A simple tool can make a big impact.

This video (shared by George Couros during his talks in Peel) shows how a simple survey tool was used by a teacher to connect personally with her students. It’s a powerful reminder of how important it is to try to meet the students where they are. Sometimes people and especially today’s “screen”agers will share more online than they will in person. After that inital contact, deeper relationships can be forged.  Continue reading

Serendipity and Sue Waters: Benefits of Being Connected.

A stream. A real time, flowing, dynamic stream of information — that we as users and participants can dip in and out of and whether we participate in them or simply observe, we are a part of this flow.

John Borthwick As quoted here.

That’s a quote from 2009 and I don’t think the stream metaphor is big enough anymore. A river? An ocean current? Maybe solar winds? Sorry, I digress into earth science easily… The point is that social media, and especially Twitter, is massive and can be intimidating. That’s probably why only 218 million of the 1 billion registered users of Twitter are active. Continue reading

I want to thank Alec Couros (and George, too) for making my job easier…and harder.

Alec Couros gave a presentation this evening for PDSB’s MFO Leadership Launch. I often tweet “in the moment” during a presentation and I sent a couple of tweets at the time. However, Alec was autotweeting his videos and websites and that somehow gave me permission to put down my phone and just listen. I laughed and I cried. I cheered little Audri and his success on the Rube Goldberg Monster Trap. I wanted to contribute to the conversation, but could not find the words to sum up my learning. Continue reading

Social Media–Map your tag

***Note*** update Oct. 20, 2013

This map still works for Flicker and Twitter, but the controls have changed. Zoom in to the desired location, click on the layers button, sign in with Twiter and change the tags in the social tab to your hashtag. Images of controls are not exactly the same as the current map.

The map below allows you to search Flickr, Twitter and Youtube for geo-located social media posts. The tag that is currently mapped is “weather” but you can change the tag by clicking on the gear icon.  Continue reading

This is what we are talking about.

After watching Darren Kuropatwa’s #WhileWalking 66  posted by Amy Burvall in Google+, I started thinking about tags as a part of digital literacy. I am not a very good user of tags.  I have been struggling with choosing consistent, clear tags since Delicious switched away from stacks.

“Blogging tips” websites indicate that you should do some research to find the most commonly used terms in your field.  However, finding a list of keywords or tags for Educational Technology through a Google search is an exercise in futility since all sites include the word “tag”. Instead I did a very haphazard, non-academic search of tags people are using on their blogs  to find the most common. Using Tagxedo, I found the top 100 tag words look like this (see below for how this image was made):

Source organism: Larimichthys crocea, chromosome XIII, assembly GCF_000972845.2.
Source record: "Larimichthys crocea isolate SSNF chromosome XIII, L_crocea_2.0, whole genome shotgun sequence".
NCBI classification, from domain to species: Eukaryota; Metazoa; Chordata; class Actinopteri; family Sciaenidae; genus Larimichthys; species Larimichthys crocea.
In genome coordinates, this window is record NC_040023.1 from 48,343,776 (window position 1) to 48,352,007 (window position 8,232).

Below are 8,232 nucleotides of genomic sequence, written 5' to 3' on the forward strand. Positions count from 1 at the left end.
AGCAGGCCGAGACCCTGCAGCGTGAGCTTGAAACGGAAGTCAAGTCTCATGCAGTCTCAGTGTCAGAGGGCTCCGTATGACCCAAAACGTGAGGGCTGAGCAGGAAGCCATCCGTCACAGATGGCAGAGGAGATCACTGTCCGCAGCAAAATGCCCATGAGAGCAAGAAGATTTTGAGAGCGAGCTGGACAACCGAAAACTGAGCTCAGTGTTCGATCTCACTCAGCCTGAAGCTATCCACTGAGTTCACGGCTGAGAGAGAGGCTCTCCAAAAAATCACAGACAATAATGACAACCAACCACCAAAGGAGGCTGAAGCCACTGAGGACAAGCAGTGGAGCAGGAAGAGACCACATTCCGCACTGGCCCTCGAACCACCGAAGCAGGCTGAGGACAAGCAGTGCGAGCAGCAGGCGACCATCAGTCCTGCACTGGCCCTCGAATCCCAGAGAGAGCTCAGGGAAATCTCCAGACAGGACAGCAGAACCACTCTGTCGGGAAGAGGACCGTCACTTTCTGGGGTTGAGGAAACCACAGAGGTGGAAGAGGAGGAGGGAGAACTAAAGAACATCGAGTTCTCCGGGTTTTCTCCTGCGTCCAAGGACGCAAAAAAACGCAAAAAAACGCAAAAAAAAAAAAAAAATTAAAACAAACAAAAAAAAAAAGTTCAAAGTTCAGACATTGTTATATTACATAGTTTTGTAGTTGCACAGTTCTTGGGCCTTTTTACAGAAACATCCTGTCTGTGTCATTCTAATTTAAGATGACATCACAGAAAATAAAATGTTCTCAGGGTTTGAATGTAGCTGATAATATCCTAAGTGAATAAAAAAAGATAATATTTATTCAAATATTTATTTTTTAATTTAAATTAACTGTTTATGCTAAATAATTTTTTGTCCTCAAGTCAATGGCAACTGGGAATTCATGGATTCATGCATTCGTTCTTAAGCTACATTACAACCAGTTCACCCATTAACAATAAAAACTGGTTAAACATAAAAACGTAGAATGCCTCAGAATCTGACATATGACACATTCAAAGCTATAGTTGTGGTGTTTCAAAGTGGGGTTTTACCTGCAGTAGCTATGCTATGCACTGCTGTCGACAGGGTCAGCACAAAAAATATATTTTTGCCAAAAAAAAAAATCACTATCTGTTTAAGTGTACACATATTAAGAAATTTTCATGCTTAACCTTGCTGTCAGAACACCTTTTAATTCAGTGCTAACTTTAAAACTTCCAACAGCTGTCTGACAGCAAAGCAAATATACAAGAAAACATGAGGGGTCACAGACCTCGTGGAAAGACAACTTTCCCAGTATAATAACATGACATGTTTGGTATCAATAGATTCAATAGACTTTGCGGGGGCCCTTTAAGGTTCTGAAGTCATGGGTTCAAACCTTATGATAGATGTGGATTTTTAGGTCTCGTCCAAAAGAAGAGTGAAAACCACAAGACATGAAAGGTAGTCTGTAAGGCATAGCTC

Since Tagxedo only uses individual words, the compound word tags are not shown, but this image does give an overview of what we are talking about. As I make my tags in the future, I will endeavour to use these words alone or in combination in addition to my own idiosyncrasies.
Out of curiosity, I fed the ETMOOC blog feed into Wordle and this is the image created. It will be interesting to see what will change as we move into Digital Literacy.
How I made the Tagxedo:
I thought that I would be able to see tags on other people’s blogs. This turns out to be more difficult than it sounds since many blogs do not list their tags. Visiting at least 100, I copied the tag lists  from 33 blogs  into a Word document. To choose the blogs, I started with the current postings (on Feb. 17, 2013)  in the ETMOOC blog hub feed. Then I looked through all the blogs from James Dykstra’s  (@mrpuffin) Twitter list of Canadian Educational Folk. I also added a few blogs from people I follow. Once I felt I had enough “data”, I copied the full Word document into Tagxedo. The application automatically choose the most frequently used words.
The blogs I used to make this tag cloud of tag cloud words:
http://sharingourblessings.wordpress.com
http://misslwholebrainteaching.blogspot.ca
http://amysmooc.wordpress.com
http://bigreturns.posterous.com/
http://ewithersict.blogspot.ca/
http://jennyluca.com/
http://coolcatteacher.blogspot.ca/
http://shawetmooc.wordpress.com
http://danielschristian.com
http://www.peternewbury.org
http://allmoocs.wordpress.com
http://cinisetfavilla.blogspot.ca
http://juliebalen.weebly.com
http://prairieinspiration.wordpress.com
http://adifference.blogspot.ca/
http://dbarker.edublogs.org/
http://www.teachandlearn.ca/blog/
http://lifelonglearnerrhonda.wordpress.com/
http://www.newmediaworkshops.com/telblog/
http://educationaltechnologyguy.blogspot.ca
http://jamespatrickjensen.com
http://abbtechtuesday.edublogs.org
http://mrsdkrebs.edublogs.org
http://somewherefromhere.edublogs.org
http://blogs.ubc.ca/chendricks
http://buildingcreativebridges.wordpress.com
http://intedanddevelopment.blogspot.ca
http://openphd.blogspot.ca
http://www.kleinspiration.com/
http://krebs.edublogs.org/
http://margaret-powers.com
http://cpbwsk.edublogs.org/
http://makeitinteresting.blogspot.ca/